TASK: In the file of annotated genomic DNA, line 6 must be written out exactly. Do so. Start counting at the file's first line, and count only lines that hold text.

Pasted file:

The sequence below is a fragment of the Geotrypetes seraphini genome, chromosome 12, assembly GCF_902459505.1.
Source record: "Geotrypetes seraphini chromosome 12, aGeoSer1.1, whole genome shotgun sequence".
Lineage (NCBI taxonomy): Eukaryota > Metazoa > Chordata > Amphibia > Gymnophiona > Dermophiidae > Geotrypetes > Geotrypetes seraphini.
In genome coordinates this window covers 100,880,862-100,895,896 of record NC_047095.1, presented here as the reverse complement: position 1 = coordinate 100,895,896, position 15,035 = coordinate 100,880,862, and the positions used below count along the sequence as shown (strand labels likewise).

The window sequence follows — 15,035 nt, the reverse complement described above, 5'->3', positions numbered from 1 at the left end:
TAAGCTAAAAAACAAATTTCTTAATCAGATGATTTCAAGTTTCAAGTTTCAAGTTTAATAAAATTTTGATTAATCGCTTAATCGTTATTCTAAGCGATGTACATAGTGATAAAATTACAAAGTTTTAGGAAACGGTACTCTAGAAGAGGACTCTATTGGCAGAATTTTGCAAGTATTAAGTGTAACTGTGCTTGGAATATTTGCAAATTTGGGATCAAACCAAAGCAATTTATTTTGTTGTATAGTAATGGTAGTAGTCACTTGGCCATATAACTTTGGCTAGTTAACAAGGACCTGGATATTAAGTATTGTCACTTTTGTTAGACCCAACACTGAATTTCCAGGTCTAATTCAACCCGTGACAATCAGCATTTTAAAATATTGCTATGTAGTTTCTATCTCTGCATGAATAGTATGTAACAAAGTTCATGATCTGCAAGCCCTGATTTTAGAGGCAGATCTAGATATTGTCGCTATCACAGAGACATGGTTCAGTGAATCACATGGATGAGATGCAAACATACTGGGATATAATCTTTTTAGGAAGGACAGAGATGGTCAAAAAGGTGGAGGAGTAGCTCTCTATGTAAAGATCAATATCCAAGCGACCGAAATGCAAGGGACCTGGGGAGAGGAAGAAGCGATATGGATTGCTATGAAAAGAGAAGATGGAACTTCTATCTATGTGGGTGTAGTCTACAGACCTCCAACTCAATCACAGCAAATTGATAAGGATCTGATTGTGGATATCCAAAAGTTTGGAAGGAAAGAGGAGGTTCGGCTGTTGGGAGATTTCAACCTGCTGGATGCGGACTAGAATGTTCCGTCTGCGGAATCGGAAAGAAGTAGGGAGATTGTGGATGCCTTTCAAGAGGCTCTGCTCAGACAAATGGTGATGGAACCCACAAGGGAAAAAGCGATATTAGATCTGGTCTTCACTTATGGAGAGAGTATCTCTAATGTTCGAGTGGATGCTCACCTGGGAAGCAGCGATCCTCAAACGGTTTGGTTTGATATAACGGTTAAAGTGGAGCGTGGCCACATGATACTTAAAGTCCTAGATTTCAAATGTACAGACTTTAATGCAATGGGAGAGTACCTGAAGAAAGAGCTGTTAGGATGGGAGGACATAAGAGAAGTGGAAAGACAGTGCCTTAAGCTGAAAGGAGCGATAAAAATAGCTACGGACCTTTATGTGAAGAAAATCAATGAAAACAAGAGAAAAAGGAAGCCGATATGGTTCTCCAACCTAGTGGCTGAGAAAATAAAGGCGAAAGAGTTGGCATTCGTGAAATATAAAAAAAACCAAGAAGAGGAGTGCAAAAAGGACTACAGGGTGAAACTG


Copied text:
TAAGCTAAAAAACAAATTTCTTAATCAGATGATTTCAAGTTTCAAGTTTCAAGTTTAATAAAATTTTGATTAATCGCTTAATCGTTATTCTAAGCGATGTACATAGTGATAAAATTACAAAGTTTTAGGAAACGGTACTCTAGAAGAGGACTCTATTGGCAGAATTTTGCAAGTATTAAGTGTAACTGTGCTTGGAATATTTGCAAATTTGGGATCAAACCAAAGCAATTTATTTTGTTGTATAGTAATGGTAGTAGTCACTTGGCCATATAACTTTGGCTAGTTAACAAGGACCTGGATATTAAGTATTGTCACTTTTGTTAGACCCAACACTGAATTTCCAGGTCTAATTCAACCCGTGACAATCAGCATTTTAAAATATTGCTATGTAGTTTCTATCTCTGCATGAATAGTATGTAACAAAGTTCATGATCTGCAAGCCCTGATTTTAGAGGCAGATCTAGATATTGTCGCTATCACAGAGACATGGTTCAGTGAATCACATGGATGAGATGCAAACATACTGGGATATAATCTTTTTAGGAAGGACAGAGATGGTCAAAAAGGTGGAGGAGTAGCTCTCTATGTAAAGATCAATATCCAAGCGACCGAAATGCAAGGGACCTGGGGAGAGGAAGAAGCGATATGGATTGCTATGAAAAGAGAAGATGGAACTTCTATCTATGTGGGTGTAGTCTACAGACCTCCAACTCAATCACAGCAAATTGATAAGGATCTGATTGTGGATATCCAAAAGTTTGGAAGGAAAGAGGAGGTTCGGCTGTTGGGAGATTTCAACCTGCTGGATGCGGACTAGAATGTTCCGTCTGCGGAATCGGAAAGAAGTAGGGAGATTGTGGATGCCTTTCAAGAGGCTCTGCTCAGACAAATGGTGATGGAACCCACAAGGGAAAAAGCGATATTAGATCTGGTCTTCACTTATGGAGAGAGTATCTCTAATGTTCGAGTGGATGCTCACCTGGGAAGCAGCGATCCTCAAACGGTTTGGTTTGATATAACGGTTAAAGTGGAGCGTGGCCACATGATACTTAAAGTCCTAGATTTCAAATGTACAGACTTTAATGCAATGGGAGAGTACCTGAAGAAAGAGCTGTTAGGATGGGAGGACATAAGAGAAGTGGAAAGACAGTGCCTTAAGCTGAAAGGAGCGATAAAAATAGCTACGGACCTTTATGTGAAGAAAATCAATGAAAACAAGAGAAAAAGGAAGCCGATATGGTTCTCCAACCTAGTGGCTGAGAAAATAAAGGCGAAAGAGTTGGCATTCGTGAAATATAAAAAAAACCAAGAAGAGGAGTGCAAAAAGGACTACAGGGTGAAACTG